Mateja Tavčar1, Kateřina Svobodová2, Janja Kuplenk1, Čeněk Novotný2, Aleksander Pavko1
1Faculty of Chemistry and Chemical Technology, University of Ljubljana,
Aškerčeva 5, 1000 Ljubljana, Slovenia
2Institute of Microbiology, Academy of Sciences of the Czech Republic, Videnska 1083, 142 20 Prague 4, Czech Republic
Irpex lacteus is a white rot fungus known to decolorize various synthetic dyes. Decolorization of the azo dye Reactive Orange 16 by immobilized cultures of I. lacteus was compared in three different reactor systems of laboratory size: small and large trickle-bed reactors and a rotating-disc reactor. The highest dye decolorization efficiency (90% in 3 days) was observed in the small trickle bed reactor. The production of extracellular ligninolytic enzymes during dye decolorization was measured and the involvement of mycelium-associated activities in the decolorization process assessed. A repeated batch performance test demonstrated the potential of immobilized fungal cultures to decolorize synthetic dyes over long time periods.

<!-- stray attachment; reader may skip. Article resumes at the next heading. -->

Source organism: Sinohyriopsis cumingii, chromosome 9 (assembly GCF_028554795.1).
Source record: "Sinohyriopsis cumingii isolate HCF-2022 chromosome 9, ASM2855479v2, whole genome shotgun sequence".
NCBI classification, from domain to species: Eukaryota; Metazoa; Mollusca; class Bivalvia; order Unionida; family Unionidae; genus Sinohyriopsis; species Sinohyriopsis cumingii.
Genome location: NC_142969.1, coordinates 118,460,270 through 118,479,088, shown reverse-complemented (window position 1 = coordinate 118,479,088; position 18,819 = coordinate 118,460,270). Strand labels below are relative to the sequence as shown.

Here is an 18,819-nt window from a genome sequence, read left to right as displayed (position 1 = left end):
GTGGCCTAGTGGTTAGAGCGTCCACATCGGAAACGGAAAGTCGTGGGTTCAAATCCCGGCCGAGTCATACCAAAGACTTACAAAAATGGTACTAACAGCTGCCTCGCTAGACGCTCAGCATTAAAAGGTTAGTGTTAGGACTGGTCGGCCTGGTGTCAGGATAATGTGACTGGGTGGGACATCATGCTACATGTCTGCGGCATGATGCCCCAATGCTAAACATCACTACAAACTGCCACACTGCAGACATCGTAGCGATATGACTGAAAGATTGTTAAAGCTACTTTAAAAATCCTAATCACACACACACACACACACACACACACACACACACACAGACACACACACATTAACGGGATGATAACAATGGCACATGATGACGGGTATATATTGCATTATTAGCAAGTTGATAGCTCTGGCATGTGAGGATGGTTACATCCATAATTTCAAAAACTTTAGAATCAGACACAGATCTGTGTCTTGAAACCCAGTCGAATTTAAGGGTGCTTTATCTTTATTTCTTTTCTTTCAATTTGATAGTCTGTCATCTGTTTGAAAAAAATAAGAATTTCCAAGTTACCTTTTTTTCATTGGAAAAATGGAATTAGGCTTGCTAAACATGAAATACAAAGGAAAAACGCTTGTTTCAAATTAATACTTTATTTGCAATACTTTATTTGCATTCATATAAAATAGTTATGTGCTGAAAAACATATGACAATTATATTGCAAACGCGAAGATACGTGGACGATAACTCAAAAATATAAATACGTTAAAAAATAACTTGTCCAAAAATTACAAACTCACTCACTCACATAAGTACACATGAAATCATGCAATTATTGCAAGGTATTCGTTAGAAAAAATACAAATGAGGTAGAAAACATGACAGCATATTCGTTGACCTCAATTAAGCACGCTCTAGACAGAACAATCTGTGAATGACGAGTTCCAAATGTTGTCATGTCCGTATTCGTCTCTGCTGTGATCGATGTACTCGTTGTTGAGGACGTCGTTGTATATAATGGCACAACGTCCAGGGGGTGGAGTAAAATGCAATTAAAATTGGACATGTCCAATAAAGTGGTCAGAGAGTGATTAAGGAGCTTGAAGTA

Keywords: Irpex lacteus, dye decolorization, trickle bed reactor, rotating disc reactor, laccase, manganese-dependent peroxidase